There are certain games that are just that special type of….addicting. For lack of a better word. They are games you love, but you also hate them. Or you hate them, but there’s so much good that you addictively love them. The games you love to hate. The ones that make you rage quit, but you know you’re coming back.
Back in the day these were often the games that seemed like a good idea during set up and then resulted in a board flip. Or a busted controller, based on whether you were hitting a table of board games or firing up your vintage video game system.
Video Games You’ll Love to Hate
These are games that have a lot of good things going for them. They are games that overall I enjoy, that deliver a great experience, and are a lot of fun for various reasons. The most common thread between them all being the feeling of well-earned accomplishment when you actually get through a game and beat it.
There might be plenty of times here where you throw the controller, scream at Steam, or hit that uninstall button in a self-righteous fury before slinking back weeks, days, or even hours later. Look no judgement, we’ve all been there.
But when you get through one of these games and come out victorious on the other side – you’ve earned that accomplishment. That feeling stays with you, as do the bragging rights.
In fact we’ve done an Unqualified Experts Episode on Video Games We Hate to Love/Love to Hate. Check it out if you haven’t seen it already for highlights, a great opening sketch, and to commiserate with fellow gamers who have those games they want to just pitch…but there are things that just keep them coming back. Or keep them hanging on, for you old school Rod Stewart fans.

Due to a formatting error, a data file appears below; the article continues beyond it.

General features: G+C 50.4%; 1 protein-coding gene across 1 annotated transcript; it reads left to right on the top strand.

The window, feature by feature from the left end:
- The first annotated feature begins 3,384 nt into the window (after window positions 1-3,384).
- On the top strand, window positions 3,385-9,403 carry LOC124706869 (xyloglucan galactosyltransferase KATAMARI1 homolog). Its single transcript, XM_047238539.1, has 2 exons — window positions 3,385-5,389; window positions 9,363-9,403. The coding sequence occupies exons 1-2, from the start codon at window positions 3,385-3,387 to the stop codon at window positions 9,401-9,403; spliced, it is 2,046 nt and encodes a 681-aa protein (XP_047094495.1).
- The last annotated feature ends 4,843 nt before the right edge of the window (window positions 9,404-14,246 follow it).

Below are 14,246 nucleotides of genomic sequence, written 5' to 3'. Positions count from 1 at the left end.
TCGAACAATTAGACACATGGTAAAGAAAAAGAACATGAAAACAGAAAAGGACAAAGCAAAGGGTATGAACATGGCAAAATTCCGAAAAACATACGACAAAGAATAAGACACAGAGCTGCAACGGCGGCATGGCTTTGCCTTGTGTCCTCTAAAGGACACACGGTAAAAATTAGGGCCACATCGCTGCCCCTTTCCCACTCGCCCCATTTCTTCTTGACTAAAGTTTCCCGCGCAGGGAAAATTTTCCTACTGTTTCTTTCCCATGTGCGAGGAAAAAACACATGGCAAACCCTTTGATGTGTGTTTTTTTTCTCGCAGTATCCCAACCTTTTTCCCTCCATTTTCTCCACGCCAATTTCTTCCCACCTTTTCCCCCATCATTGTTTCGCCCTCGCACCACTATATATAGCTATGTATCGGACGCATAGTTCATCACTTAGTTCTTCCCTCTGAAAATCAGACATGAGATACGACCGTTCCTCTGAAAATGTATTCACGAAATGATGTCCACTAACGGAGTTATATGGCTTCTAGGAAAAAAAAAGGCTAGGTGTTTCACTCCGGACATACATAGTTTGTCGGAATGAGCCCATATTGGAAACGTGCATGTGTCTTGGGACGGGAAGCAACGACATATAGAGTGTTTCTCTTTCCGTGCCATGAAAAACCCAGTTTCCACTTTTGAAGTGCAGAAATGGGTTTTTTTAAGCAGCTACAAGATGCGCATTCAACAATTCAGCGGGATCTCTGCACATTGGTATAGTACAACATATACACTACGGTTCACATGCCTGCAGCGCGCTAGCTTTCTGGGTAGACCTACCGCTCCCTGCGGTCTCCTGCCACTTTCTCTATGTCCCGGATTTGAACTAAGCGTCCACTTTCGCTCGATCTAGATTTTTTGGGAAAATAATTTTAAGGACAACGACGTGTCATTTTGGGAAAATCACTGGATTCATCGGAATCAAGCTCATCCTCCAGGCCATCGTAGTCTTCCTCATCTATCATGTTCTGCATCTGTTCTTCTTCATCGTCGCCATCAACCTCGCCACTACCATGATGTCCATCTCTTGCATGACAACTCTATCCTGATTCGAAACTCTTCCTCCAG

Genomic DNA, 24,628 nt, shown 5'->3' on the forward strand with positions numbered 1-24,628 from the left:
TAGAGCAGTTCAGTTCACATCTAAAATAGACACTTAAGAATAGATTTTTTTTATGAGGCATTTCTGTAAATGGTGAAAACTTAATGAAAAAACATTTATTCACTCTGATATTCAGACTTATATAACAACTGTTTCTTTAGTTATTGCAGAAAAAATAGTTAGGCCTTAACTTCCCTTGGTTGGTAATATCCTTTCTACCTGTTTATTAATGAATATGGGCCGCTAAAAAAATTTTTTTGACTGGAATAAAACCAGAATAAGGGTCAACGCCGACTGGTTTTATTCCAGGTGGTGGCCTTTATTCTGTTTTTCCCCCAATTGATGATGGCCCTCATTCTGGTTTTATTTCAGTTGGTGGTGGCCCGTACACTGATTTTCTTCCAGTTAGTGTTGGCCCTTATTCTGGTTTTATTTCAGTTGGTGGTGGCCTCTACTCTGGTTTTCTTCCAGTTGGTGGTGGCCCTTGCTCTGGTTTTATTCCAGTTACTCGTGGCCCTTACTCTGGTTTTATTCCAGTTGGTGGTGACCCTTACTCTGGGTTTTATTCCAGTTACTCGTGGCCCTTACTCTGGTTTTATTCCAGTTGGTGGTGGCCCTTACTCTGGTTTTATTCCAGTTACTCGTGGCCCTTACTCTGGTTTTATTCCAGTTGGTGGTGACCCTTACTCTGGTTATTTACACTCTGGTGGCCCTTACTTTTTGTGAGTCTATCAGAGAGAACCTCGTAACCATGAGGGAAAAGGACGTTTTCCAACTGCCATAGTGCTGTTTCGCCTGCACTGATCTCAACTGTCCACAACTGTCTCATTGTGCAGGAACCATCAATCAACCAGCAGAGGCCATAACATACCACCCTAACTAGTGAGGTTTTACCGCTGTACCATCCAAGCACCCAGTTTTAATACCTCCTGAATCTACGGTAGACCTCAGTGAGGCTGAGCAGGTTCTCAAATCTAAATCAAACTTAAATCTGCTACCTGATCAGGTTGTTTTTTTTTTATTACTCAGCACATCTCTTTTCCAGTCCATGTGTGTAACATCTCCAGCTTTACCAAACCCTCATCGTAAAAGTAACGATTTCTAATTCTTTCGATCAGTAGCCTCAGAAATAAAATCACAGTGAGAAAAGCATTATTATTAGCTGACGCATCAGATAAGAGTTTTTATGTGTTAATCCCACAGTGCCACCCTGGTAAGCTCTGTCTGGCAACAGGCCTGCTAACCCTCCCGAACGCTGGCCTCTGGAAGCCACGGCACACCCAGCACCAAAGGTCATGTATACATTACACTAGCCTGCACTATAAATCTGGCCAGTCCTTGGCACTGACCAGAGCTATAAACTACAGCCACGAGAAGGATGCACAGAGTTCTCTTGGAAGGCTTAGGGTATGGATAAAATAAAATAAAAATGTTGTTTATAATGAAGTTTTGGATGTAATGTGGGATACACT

While that goes over a good selection, it’s far from complete. And this list goes on to look at all the great, yet rage-inducing, games that are going to create these types of reactions among gamers of all ages and tastes.
Deadly Towers – The Original NES
Deadly Towers is like Dark Souls before Dark Souls…but maybe far more infuriating in the many ways you can (and will) die. This was a game that threw you into the deep end and then you either sank or swam and the game couldn’t give less of a crap which way you ended up going.
This was also one of the first video games where I felt a LOT of pride every single time overcoming a “small” boss, a small part of a dungeon, or just seeing a few new screens before getting murdered.
Among old NES games it is a cult classic and it did introduce a very interesting gaming experience. I will say that a criticism Braden had when trying it out is legit. As with many old NES games the controls could be wonky. In certain situations, broken.
Back in the Wild West days of 8-bit Nintendo games from dozens of companies, you accepted sometimes bad or broken controls at certain sections of game were just going to be a thing. With three decades of advancements in gaming, any broken, busted, or badly designed control function is no longer acceptable.
That makes this especially hard to appreciate if you didn’t play it back in the day, and will mar the nostalgia glasses. But if you can work your way through then it’s still an accomplishment to take pride in.
But you’re more likely to spike the controller on the floor in frustration first.
Many, many times.
Darkest Dungeon – PC Game / Steam
So let’s start out this section with a real life conversation with a friend in my D&D group from a few years ago:
“Shane, Joanna took your recommendation and played Darkest Dungeon.”